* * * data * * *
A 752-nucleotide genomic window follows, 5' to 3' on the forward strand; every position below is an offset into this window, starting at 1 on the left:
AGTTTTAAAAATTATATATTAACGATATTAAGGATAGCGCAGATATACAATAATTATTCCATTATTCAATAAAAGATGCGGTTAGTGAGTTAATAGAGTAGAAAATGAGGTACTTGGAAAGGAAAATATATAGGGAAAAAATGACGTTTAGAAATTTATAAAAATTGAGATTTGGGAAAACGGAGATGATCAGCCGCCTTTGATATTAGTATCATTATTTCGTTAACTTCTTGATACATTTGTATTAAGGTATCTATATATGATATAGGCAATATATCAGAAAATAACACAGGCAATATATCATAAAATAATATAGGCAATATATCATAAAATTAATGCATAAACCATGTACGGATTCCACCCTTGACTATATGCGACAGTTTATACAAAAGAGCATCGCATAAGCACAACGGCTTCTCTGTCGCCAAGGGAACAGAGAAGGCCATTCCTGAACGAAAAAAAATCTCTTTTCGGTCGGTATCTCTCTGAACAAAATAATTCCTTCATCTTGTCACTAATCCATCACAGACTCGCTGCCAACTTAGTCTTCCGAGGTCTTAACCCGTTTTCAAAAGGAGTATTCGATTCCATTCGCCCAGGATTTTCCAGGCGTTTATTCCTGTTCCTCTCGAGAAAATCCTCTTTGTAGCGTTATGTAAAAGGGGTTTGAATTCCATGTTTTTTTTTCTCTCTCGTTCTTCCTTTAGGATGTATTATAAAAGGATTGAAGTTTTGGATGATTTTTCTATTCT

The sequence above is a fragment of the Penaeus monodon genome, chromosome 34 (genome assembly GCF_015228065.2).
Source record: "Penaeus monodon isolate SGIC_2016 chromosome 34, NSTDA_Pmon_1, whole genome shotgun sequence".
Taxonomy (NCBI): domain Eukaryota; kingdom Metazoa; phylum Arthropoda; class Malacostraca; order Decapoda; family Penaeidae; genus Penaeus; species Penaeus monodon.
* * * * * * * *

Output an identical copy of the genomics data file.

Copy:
A 752-nucleotide genomic window follows, 5' to 3' on the forward strand; every position below is an offset into this window, starting at 1 on the left:
AGTTTTAAAAATTATATATTAACGATATTAAGGATAGCGCAGATATACAATAATTATTCCATTATTCAATAAAAGATGCGGTTAGTGAGTTAATAGAGTAGAAAATGAGGTACTTGGAAAGGAAAATATATAGGGAAAAAATGACGTTTAGAAATTTATAAAAATTGAGATTTGGGAAAACGGAGATGATCAGCCGCCTTTGATATTAGTATCATTATTTCGTTAACTTCTTGATACATTTGTATTAAGGTATCTATATATGATATAGGCAATATATCAGAAAATAACACAGGCAATATATCATAAAATAATATAGGCAATATATCATAAAATTAATGCATAAACCATGTACGGATTCCACCCTTGACTATATGCGACAGTTTATACAAAAGAGCATCGCATAAGCACAACGGCTTCTCTGTCGCCAAGGGAACAGAGAAGGCCATTCCTGAACGAAAAAAAATCTCTTTTCGGTCGGTATCTCTCTGAACAAAATAATTCCTTCATCTTGTCACTAATCCATCACAGACTCGCTGCCAACTTAGTCTTCCGAGGTCTTAACCCGTTTTCAAAAGGAGTATTCGATTCCATTCGCCCAGGATTTTCCAGGCGTTTATTCCTGTTCCTCTCGAGAAAATCCTCTTTGTAGCGTTATGTAAAAGGGGTTTGAATTCCATGTTTTTTTTTCTCTCTCGTTCTTCCTTTAGGATGTATTATAAAAGGATTGAAGTTTTGGATGATTTTTCTATTCT

The sequence above is a fragment of the Penaeus monodon genome, chromosome 34 (genome assembly GCF_015228065.2).
Source record: "Penaeus monodon isolate SGIC_2016 chromosome 34, NSTDA_Pmon_1, whole genome shotgun sequence".
Taxonomy (NCBI): domain Eukaryota; kingdom Metazoa; phylum Arthropoda; class Malacostraca; order Decapoda; family Penaeidae; genus Penaeus; species Penaeus monodon.